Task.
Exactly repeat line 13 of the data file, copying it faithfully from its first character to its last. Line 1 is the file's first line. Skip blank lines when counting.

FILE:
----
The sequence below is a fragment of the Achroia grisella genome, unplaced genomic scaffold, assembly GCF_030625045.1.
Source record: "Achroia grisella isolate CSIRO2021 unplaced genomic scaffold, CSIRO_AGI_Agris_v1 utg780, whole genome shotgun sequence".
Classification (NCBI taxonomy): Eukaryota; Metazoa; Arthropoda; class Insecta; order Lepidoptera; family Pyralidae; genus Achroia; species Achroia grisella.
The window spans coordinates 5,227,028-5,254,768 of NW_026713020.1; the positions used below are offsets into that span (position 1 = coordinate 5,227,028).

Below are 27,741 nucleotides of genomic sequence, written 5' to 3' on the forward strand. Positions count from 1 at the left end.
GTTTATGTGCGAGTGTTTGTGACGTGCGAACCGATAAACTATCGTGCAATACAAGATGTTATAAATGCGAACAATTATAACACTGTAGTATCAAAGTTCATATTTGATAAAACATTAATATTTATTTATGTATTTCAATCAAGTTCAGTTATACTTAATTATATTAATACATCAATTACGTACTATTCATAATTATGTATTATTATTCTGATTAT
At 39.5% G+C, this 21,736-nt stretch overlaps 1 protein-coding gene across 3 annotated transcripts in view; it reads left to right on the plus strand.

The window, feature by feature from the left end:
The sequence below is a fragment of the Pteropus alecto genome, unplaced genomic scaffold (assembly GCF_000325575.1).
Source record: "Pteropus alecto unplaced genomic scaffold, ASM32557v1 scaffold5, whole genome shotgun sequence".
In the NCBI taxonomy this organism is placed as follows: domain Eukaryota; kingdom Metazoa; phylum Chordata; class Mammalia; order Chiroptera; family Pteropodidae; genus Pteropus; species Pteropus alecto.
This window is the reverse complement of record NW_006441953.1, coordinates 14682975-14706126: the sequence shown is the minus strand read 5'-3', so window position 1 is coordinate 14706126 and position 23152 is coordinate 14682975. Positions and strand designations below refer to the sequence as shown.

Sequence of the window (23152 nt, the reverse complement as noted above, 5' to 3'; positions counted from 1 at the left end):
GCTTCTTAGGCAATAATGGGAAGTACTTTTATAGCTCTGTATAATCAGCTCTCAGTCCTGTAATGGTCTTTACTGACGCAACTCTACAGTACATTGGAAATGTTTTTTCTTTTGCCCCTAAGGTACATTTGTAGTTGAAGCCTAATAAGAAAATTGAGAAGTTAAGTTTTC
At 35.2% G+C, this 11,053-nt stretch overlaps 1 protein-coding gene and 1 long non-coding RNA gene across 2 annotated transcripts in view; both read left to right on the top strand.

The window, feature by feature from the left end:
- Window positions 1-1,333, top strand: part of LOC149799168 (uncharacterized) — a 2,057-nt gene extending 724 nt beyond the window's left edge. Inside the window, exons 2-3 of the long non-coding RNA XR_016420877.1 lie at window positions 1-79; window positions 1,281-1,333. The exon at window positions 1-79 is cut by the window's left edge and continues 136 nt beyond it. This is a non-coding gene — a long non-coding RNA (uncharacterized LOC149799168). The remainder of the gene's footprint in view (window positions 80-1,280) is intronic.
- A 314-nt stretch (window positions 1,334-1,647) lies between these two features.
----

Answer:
Sequence of the window (23152 nt, the reverse complement as noted above, 5' to 3'; positions counted from 1 at the left end):